17, 18, 19 May 2013, 7:15 p.m., the Chamber Stage
(Scena Kameralna, 21 Starowiślna Street)
by Stanisław Radwan
on the basis of Andrzej Mleczko’s drawings
Direction and dramaturgy: Mikołaj Grabowski
Libretto and music: Stanisław Radwan
Set design: Barbara Hanicka
Computer animation: Piotr Białas
Ewa Kaim, Anna Radwan-Gancarczyk, Zbigniew W. Kaleta, Jakub
Przebindowski (guest performance)
Voices of animals: Iwona Bielska, Anna Dymna, Ewa Kolasińska, Dorota
Segda, Jan Frycz, Krzysztof Globisz, Jan Nowicki, Jan Peszek, Jerzy Trela
Musicians: Mieczysław Mejza, Józef Michalik, Jacek Wać
Premiere: 9 March 9 2003

Duration of performance: 1 hour and 15 minutes, without intervals, the
Chamber Stage (Scena Kameralna, 21 Starowiślna Street).

This unique “opera” was dramaturgically tuned and directed by Mikołaj
Grabowski, a mocker of national sins. Four excellent performers gracefully
fill in this created world of gigantic humour, dragging the spectators into
a “sketched” reality, whereas the set design and the costumes of Barbara
Hanicka co-create a climate of “ridiculousness” and absurd.
“It has to be admitted that the idea was quite unusual. To write a play in
an operatic form on the basis of satirical drawings known throughout the
entire country,” Jacek Wakar recounts with delight. All the commotion is
caused by the excellent composer Stanisław Radwan and Andrzej Mleczko
[“Mleczko” – the illustrator’s surname means “milk” in Polish]. The libretto of
the performance is based on the stories drawn by him. The “Milk Opera” is
a true opera. The actresses, Ewa Kaim and Anna Radwan, sing in alto and
soprano, and their stage partners, Zbigniew W. Kaleta and Jakub Przebindowski,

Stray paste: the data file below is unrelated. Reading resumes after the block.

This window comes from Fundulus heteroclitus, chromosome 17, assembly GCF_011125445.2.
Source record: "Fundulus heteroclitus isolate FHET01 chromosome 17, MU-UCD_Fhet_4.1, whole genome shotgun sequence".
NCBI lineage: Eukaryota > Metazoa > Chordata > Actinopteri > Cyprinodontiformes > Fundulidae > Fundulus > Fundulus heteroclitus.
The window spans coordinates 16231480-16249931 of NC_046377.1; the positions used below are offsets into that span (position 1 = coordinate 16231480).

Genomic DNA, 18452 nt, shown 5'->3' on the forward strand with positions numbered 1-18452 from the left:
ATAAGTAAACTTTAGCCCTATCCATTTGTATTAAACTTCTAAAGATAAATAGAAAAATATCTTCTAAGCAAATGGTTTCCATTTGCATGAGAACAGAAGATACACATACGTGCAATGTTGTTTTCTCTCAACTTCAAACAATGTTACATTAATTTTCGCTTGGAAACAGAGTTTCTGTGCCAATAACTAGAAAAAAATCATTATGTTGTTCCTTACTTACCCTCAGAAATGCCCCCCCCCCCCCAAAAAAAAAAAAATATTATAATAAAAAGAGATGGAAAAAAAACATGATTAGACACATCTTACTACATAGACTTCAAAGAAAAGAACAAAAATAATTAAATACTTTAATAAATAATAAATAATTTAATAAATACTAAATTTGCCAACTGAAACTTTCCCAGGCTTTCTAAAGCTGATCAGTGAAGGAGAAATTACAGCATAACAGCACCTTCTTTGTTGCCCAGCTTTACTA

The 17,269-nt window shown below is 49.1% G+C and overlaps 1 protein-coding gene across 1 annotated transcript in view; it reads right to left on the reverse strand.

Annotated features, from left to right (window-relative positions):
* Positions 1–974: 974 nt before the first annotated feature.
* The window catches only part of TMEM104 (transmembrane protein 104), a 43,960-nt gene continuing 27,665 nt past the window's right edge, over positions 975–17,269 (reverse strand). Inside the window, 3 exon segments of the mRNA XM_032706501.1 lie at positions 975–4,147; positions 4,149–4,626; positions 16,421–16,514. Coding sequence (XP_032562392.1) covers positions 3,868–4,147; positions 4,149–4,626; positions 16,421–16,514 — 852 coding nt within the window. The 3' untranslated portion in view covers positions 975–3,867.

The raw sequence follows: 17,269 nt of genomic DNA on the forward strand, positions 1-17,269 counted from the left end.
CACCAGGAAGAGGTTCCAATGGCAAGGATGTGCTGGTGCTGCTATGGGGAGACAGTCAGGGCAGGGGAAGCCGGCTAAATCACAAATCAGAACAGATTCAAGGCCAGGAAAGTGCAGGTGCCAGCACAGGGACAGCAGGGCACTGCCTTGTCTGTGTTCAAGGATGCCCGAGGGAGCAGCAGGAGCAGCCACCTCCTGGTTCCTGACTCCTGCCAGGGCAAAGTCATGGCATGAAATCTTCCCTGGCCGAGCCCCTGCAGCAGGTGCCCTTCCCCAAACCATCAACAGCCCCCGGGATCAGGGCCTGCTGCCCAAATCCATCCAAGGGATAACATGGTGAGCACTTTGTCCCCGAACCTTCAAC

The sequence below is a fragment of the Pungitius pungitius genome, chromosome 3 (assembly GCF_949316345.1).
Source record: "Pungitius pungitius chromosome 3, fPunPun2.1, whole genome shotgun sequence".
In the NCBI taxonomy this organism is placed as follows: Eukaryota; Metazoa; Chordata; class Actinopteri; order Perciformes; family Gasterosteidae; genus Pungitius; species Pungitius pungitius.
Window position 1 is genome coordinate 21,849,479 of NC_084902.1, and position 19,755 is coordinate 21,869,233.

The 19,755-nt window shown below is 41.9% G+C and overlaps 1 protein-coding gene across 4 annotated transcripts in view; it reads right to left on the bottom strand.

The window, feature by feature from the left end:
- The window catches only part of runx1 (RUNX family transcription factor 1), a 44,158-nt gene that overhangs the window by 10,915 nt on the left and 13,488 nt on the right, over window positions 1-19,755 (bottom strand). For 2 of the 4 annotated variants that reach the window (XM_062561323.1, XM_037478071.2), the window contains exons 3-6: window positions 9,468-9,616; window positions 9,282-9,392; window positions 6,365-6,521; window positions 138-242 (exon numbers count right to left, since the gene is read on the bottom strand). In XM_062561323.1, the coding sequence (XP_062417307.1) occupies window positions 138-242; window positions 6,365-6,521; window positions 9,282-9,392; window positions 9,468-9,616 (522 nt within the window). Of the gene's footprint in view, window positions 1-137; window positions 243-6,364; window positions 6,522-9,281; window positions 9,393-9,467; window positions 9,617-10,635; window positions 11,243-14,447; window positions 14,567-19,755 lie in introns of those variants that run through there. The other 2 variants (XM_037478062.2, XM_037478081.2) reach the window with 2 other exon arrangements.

in tenor and bass. However, there is no operatic pretentiousness. The authors
have managed to translate the humour of Mleczko’s drawings into the language
of theatre. Radwan’s music is a gesture of respect towards all the people who
still remember the golden age of Polish cabaret, primarily Piwnica Pod Baranami.
Facetious songs and cantatas from the “Opera” are maintained in this specific

Łukasz Drewniak, critic: The black-and-white drawings of Mleczko contain a
paradox: they tell us that the world is not black-and-white. Ethical principles
and the prose of life are two separate areas. Grabowski discovers not so
much the praise of smartness in them, but the bitter exposure of the effects
of its national and international triumph. Mleczko does not think of people
highly, but a sense of humour protects him from misanthropy; there’s a natural
capacity of forgiving weaknesses and all of our small dirty tricks.

Mikołaj Grabowski
Actor, director, teacher, professor at the Faculty of Play Directing at the Ludwik
Solski Drama School in Cracow; director of the National Stary Theatre in Kraków
between 2002 and 2012. He started working as a director together with Krystian Lupa in Jelenia Góra. Since then, he has worked as an actor, director or manager in theatres in Kraków, Łódź, Opole, Poznań, Gdańsk and Warsaw. In the Stary Theatre, he directed such plays as Gombrowicz’s “Tango”, “The Milk Opera” of Radwan and Mleczko, “One Hundred Years of Cabaret” (part of “In Michalik’s Cave”), Wyspiański’s “Liberation”, Moliere’s “Tartuffe”, Gombrowicz’s “Trans-Atlantic” and “Night” and “Waiting for the Turks” by Stasiuk.

He worked for the Television Theatre many times (inter alia “Who Let the Journalists In?”, “The Anthropos-Spectre-Beast”, “November”, “Memoirs of Soplica”, “Quartet for Four Actors”, “Iridion”, “Scenario for Three Actors” and “Trans-Atlantic”, as well as for German-language theatres. The three parts of Kitowicz’s “Description of Customs”, where the director made a suggestive attempt at diagnosing the unchanging “Polish nature”, were a huge success. Schaeffer’s “Scenario for Three Actors”, staged since 1987 (with Jan Peszek and Andrzej Grabowski), is also a unique phenomenon. Cooperation with T. Słobodzianek (“Citizen Pekosiewicz”, “Pekoś”, “Prophet Ilya”) turned out to be
very fruitful. The director conducts constant dialogue with Polish myths, which is testified to by his most recent plays: Gombrowicz’s “Diaries” in the IMKA Theatre and “Pan Tadeusz” in the Stary Theatre.

The project  is co-financed by the European Union as part of The Malopolska Regional Operational Programme 2007-2013

Kup bilet online
copyright 2010-2014
Projekt i wykonanie serwisu aem